Village Partners

Even though the need is great everywhere you look, BARKA works with the local (communal) governmental authorities who have oversight over the region’s water resources. Together, we approach the communities that are scientifically and statistically proven to be the most in need.

When BARKA goes to a new village for the first time, we meet with village leaders, the village representative of the Mayor’s Office, the people’s representative for communal development, and traditional authorities such as chiefs or kings as well. We meet with all stakeholders numerous times before launching any project activities. In the process of building relations, we explain the project, and secure the full participation of the village through each step of the project. The village even puts in writing its intention to work with BARKA. The goal is for the communities to engage fully in the decision-making process and to take responsibility for the improvement of their own lives. Each village then raises a symbolic amount of funds (see below) to contribute toward the project, which helps to ensure true ownership of all project outcomes and achievements.

What are the criteria BARKA uses to determine the villages we work with?


Burkina Faso is among the most water-stressed nations on the planet. As the Eastern Region of Burkina is one of two areas where water is most scarce in this country, the villages we approach represent some of the most dire situations in the world. For example, before BARKA drilled a well in 2014 in the village of Lampiadi, the nearest clean water source was 7km away.

BARKA is partnered with EPCD (Establissment Plan Communal du Development), which works for the Fada Mayor’s Office to oversee water and sanitation in the commune. They have more information about this population’s situation with regard to water and sanitation needs than anyone else. In 2014, EPCD took BARKA to the 4 villages in the Fada commune that were experiencing the greatest need for clean water. BARKA then conducted its own independent study and this ultimately gave rise to the “Fada WASH Project” which brought new wells to 4 villages and latrines to 4 schools in 2015. The project benefitted more than 7000 people.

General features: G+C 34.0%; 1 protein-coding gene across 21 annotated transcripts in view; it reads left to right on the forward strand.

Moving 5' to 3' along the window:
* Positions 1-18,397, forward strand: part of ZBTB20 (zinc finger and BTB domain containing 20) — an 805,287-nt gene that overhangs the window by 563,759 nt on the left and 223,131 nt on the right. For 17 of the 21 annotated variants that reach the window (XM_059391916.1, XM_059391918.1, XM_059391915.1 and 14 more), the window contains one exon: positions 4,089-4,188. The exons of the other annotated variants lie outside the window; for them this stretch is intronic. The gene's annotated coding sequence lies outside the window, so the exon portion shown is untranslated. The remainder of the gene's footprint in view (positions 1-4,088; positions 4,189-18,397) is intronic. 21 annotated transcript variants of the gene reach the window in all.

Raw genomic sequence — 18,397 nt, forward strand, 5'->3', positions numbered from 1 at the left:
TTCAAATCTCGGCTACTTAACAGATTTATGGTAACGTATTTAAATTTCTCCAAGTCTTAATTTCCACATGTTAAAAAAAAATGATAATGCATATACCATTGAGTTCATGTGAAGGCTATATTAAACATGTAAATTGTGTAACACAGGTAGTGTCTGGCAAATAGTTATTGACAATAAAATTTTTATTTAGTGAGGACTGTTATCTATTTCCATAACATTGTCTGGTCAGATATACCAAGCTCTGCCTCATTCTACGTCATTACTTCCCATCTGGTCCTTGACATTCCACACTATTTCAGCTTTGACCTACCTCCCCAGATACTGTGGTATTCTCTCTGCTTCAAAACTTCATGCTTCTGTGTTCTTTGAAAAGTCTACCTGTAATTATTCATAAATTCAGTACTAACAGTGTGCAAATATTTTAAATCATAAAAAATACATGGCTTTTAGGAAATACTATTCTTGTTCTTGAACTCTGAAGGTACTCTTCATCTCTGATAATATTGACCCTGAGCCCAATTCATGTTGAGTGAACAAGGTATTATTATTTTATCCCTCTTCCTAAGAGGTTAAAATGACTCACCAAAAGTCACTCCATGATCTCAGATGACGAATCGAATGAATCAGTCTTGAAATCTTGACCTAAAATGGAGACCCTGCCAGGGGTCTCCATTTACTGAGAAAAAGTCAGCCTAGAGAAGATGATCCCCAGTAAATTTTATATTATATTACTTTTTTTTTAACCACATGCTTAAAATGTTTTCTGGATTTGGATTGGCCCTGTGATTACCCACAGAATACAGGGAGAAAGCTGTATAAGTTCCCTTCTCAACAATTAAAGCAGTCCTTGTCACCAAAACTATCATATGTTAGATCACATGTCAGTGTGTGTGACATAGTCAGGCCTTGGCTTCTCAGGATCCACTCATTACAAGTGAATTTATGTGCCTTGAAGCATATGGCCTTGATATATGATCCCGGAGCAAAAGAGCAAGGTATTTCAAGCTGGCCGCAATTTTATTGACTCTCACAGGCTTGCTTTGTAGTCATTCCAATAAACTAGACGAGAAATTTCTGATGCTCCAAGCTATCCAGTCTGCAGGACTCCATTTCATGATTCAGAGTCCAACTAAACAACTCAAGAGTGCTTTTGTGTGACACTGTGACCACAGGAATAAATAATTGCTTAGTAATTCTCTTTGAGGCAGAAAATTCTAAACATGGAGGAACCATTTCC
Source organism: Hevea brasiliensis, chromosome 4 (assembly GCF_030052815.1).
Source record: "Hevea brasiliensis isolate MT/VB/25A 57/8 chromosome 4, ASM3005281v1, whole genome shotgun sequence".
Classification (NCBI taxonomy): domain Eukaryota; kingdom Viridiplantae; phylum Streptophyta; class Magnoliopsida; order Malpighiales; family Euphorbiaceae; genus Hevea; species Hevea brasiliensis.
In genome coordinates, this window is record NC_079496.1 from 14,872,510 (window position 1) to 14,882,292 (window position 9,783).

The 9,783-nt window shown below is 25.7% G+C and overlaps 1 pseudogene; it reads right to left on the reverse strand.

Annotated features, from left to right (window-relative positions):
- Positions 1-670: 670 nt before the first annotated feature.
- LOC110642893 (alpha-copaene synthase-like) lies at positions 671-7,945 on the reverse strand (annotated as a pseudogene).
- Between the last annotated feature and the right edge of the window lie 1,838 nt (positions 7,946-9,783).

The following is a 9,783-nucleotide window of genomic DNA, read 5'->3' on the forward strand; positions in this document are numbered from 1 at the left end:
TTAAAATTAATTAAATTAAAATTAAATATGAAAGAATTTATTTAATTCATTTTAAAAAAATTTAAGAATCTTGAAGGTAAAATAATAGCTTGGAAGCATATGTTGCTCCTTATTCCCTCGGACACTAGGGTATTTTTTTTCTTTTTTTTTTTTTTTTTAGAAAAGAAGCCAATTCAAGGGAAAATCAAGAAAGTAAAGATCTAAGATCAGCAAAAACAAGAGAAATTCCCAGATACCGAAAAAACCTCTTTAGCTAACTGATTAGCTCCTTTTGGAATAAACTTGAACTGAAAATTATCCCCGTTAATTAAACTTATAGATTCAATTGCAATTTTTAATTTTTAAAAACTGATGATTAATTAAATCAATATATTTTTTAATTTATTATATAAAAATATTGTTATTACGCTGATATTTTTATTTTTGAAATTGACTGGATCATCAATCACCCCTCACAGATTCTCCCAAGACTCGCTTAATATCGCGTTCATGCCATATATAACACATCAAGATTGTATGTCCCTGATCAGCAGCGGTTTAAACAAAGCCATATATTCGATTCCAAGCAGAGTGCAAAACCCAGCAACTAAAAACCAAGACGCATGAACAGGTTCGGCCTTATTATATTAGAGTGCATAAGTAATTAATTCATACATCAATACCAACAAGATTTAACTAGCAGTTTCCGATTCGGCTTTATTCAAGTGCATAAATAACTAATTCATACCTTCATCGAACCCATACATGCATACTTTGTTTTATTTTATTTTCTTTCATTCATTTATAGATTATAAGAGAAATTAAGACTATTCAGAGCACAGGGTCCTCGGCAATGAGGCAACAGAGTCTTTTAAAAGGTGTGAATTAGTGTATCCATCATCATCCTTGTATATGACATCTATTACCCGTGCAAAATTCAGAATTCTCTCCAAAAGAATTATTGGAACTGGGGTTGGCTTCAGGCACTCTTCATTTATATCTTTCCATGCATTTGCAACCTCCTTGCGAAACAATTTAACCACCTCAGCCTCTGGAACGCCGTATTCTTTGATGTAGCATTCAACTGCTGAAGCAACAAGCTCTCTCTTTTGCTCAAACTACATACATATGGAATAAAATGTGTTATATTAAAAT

Motivation & Commitment

The village community is BARKA’s most important partner on the ground because in essence, they must take full ownership of the well and latrines to ensure that they are long-lasting and continue to benefit the village. Therefore, we seek out communities that are motivated and well mobilized. For example, some villages take the extraordinary step of forming a water committee, even before meeting BARKA, to organize their effort to get clean water. We look for village partners that are willing and committed to contribute their time, labor and even financial resources. According to Burkina Faso government standards, every village that receives a well must contribute 5% of the cost as their contribution (approximately USD 700).

  • Half of these funds are used to train a mechanic from the village to be able to repair and maintain the well
  • The other half is given back to jump-start the village savings account started by the water committee which will be used for future repairs

Presence of a School

There are 1054 schools in the East; 466 (less than half) have access to water; an even smaller percentage have access to sanitation.

BARKA’s approach is holistic and takes into account the need for WASH-in-Schools (a worldwide endeavor to ensure that every school has clean water and adequate sanitation; BARKA is part of UNICEF’s Global Coalition for WASH-in-Schools). Wherever possible, we seek out villages that also have a primary school in it or nearby. BARKA believes that every school in Burkina should have access to clean water, improved sanitation and hygiene education and is working to make that happen.

In addition, working with schools and teaching hygiene education in classes is so important for positive results and long-term impact because the students learn good hygiene habits in school, and then apply them at home, teaching the entire family. Students even spur changes within the family by requesting latrines at home if they don’t already have one. In this way, children become the change agents for the entire village.